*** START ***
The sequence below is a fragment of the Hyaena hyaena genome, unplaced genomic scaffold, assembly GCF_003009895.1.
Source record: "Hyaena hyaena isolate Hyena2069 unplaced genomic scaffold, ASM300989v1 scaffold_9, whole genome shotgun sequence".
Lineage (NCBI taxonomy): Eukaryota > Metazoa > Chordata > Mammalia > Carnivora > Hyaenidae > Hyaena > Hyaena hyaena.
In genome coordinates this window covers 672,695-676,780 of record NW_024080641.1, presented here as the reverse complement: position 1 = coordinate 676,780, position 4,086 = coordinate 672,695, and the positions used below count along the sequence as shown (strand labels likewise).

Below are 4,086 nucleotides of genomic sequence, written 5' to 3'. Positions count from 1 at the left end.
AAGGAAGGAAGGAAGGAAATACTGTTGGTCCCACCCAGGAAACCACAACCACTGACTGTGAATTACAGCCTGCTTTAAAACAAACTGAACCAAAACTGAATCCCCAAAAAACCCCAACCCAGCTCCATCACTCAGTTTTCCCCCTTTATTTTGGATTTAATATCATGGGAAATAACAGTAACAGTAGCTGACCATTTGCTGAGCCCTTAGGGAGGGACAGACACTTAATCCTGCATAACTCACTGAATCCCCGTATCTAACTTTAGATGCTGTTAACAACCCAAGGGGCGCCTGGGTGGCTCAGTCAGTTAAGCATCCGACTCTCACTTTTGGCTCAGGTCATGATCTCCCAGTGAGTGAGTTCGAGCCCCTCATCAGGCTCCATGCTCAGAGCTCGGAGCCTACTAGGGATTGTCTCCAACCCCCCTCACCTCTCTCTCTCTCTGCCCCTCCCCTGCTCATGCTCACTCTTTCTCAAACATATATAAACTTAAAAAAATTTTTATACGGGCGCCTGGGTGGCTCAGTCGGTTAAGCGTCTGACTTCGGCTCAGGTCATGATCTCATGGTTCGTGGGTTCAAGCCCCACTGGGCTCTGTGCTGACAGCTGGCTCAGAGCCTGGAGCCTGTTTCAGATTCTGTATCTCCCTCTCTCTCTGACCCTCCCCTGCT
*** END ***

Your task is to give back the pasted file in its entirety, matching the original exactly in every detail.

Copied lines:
The sequence below is a fragment of the Hyaena hyaena genome, unplaced genomic scaffold, assembly GCF_003009895.1.
Source record: "Hyaena hyaena isolate Hyena2069 unplaced genomic scaffold, ASM300989v1 scaffold_9, whole genome shotgun sequence".
Lineage (NCBI taxonomy): Eukaryota > Metazoa > Chordata > Mammalia > Carnivora > Hyaenidae > Hyaena > Hyaena hyaena.
In genome coordinates this window covers 672,695-676,780 of record NW_024080641.1, presented here as the reverse complement: position 1 = coordinate 676,780, position 4,086 = coordinate 672,695, and the positions used below count along the sequence as shown (strand labels likewise).

Below are 4,086 nucleotides of genomic sequence, written 5' to 3'. Positions count from 1 at the left end.
AAGGAAGGAAGGAAGGAAATACTGTTGGTCCCACCCAGGAAACCACAACCACTGACTGTGAATTACAGCCTGCTTTAAAACAAACTGAACCAAAACTGAATCCCCAAAAAACCCCAACCCAGCTCCATCACTCAGTTTTCCCCCTTTATTTTGGATTTAATATCATGGGAAATAACAGTAACAGTAGCTGACCATTTGCTGAGCCCTTAGGGAGGGACAGACACTTAATCCTGCATAACTCACTGAATCCCCGTATCTAACTTTAGATGCTGTTAACAACCCAAGGGGCGCCTGGGTGGCTCAGTCAGTTAAGCATCCGACTCTCACTTTTGGCTCAGGTCATGATCTCCCAGTGAGTGAGTTCGAGCCCCTCATCAGGCTCCATGCTCAGAGCTCGGAGCCTACTAGGGATTGTCTCCAACCCCCCTCACCTCTCTCTCTCTCTGCCCCTCCCCTGCTCATGCTCACTCTTTCTCAAACATATATAAACTTAAAAAAATTTTTATACGGGCGCCTGGGTGGCTCAGTCGGTTAAGCGTCTGACTTCGGCTCAGGTCATGATCTCATGGTTCGTGGGTTCAAGCCCCACTGGGCTCTGTGCTGACAGCTGGCTCAGAGCCTGGAGCCTGTTTCAGATTCTGTATCTCCCTCTCTCTCTGACCCTCCCCTGCT